Is Fashion Moving Too Fast?
4 June 2021
What are the effects of an industry that leans toward overconsumption, cost-cutting materials and owning the next big thing? Studies reveal the reality of just how fast fashion is and what the implications are for the planet.
The word "fast" is probably more associated with automobiles and food franchises than with fashion, but in recent years the word has caused a buzz in the industry – a buzz that is too loud to be ignored. As a movement dedicated to bringing awareness to environmental issues in the fashion industry, #MakeItFeelRight sheds light on one of the most important topics in the sustainability world – fast fashion.
In the context of fashion, "fast" refers to the rapid production of inexpensive garments to cater to the demand for trendy styles. Rooted in bringing exclusive styles to the masses, some view this design manufacturing and marketing method as the "democratization" of an industry that was once out of reach. Access to what is en vogue without a financial burden sounds great in theory, but cheap materials, rapid production and reliance on short-lived desire are ultimately unsustainable and unpredictable.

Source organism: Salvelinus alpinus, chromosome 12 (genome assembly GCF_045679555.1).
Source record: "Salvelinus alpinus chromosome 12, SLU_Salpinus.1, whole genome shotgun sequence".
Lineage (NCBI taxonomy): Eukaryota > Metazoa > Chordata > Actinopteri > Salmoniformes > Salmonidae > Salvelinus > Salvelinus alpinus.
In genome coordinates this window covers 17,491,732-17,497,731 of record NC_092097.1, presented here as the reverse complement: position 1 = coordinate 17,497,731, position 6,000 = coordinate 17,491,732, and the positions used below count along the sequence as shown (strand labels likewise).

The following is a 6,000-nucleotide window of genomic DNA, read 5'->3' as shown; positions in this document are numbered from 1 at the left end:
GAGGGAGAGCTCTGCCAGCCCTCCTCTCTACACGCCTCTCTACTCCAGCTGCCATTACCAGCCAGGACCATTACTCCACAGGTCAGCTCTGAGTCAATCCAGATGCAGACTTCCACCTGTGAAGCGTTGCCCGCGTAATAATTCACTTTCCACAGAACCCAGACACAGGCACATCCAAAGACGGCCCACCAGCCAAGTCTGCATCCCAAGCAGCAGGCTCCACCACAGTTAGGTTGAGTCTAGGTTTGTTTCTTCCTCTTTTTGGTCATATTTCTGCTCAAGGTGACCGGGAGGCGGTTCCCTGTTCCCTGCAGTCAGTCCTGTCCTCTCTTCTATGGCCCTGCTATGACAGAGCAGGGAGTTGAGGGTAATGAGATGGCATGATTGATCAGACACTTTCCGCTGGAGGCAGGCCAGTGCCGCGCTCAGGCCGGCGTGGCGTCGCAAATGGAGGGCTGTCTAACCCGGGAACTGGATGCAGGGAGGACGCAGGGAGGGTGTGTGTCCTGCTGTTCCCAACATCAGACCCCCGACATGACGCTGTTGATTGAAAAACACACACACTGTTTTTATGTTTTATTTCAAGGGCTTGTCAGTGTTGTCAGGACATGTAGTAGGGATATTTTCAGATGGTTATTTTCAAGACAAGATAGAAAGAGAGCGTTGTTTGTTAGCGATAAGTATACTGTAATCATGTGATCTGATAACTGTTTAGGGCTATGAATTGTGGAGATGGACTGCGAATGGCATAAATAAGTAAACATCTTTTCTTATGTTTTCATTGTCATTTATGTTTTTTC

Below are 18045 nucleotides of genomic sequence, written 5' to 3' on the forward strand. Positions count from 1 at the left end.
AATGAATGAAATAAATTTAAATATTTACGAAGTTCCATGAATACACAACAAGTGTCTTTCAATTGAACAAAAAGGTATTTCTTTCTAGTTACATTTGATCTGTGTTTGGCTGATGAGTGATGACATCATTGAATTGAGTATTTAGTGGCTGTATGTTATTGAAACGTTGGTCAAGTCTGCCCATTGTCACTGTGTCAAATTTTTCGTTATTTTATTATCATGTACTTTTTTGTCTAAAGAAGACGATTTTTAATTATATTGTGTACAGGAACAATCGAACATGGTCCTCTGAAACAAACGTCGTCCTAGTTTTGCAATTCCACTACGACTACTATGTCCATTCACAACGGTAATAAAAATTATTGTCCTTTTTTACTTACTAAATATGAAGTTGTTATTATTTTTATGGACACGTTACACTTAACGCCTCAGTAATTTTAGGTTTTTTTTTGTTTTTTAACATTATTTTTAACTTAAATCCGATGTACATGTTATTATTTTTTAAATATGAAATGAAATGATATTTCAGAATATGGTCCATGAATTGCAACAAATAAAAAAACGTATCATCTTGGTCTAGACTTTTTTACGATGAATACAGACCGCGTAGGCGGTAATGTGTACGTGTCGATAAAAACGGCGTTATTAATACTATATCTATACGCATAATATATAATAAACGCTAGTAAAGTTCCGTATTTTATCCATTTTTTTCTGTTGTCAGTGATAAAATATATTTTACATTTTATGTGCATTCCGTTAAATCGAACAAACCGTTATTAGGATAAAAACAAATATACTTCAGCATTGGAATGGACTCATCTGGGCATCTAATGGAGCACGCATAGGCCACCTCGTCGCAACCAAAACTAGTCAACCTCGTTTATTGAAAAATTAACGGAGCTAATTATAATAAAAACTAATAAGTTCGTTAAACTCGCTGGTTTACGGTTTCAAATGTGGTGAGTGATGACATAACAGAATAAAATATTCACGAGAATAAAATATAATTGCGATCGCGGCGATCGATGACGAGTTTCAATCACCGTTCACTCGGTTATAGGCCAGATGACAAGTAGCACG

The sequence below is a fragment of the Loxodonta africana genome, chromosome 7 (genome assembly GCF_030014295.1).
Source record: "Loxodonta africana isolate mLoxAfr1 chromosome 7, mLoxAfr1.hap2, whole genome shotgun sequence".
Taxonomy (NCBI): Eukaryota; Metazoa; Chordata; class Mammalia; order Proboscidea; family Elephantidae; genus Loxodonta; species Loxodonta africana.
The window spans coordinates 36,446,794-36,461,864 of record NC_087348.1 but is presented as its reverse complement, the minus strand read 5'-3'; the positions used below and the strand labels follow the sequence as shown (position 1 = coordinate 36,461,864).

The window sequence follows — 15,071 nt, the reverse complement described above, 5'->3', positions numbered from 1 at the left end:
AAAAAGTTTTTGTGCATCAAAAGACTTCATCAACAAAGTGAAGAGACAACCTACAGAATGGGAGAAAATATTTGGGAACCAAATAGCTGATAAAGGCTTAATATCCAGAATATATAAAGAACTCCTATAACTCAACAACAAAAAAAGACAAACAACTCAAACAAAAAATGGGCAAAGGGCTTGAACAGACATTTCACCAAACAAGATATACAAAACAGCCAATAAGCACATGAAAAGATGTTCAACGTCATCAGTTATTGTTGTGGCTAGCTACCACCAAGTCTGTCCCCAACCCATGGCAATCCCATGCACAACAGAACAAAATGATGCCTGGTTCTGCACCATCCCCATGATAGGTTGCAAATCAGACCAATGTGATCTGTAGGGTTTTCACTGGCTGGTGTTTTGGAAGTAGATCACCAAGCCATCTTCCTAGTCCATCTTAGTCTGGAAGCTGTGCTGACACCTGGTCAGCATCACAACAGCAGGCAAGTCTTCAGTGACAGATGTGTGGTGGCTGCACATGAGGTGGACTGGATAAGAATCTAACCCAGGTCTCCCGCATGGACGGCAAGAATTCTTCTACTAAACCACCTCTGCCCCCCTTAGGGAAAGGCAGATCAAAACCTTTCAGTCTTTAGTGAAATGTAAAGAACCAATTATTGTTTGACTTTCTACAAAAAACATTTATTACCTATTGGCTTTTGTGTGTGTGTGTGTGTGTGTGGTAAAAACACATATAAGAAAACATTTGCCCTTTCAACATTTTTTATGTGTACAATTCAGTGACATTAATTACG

Apparel companies make 53 million tons of clothes annually, and at its pace of exponential growth, production is expected to reach 160 million tons by 2050. As companies race to replicate styles in real-time to match lower price points, their value chains must, in turn, cost less and speed up to meet demand. These two components alone have significant implications on material choices, production quality and how people and resources are treated. Additionally, when trends change, as is the nature of popularity, companies are often left with mountains of unsold units that can cost the retail industry billions of dollars to store and disperse.
The most impacted party is also the most innocent party – the planet. Most of the time, non-biodegradable fibers from fossil fuels are the preferred fiber to keep up with the rapid demand and account for 69% of garment production. In other words, the majority of clothing materials are made from coal, crude oil and other resources that are responsible for over 700 million tons of carbon dioxide emission.
It is difficult to say what came first: overconsumption or overproduction. Are consumers responsible for driving companies to supply low-quality, short-lived styles or are companies responsible for normalizing immediate access to the latest trends? It isn't easy to say. What is known is that in this fast-paced, costly cycle, everyone pays the price – and it shows few signs of slowing down.
Change requires both companies and consumers to slow down, buy less, produce smaller quantities and choose materials that will not harm the Earth. While real reform takes time, changing the fashion industry starts with simple choices.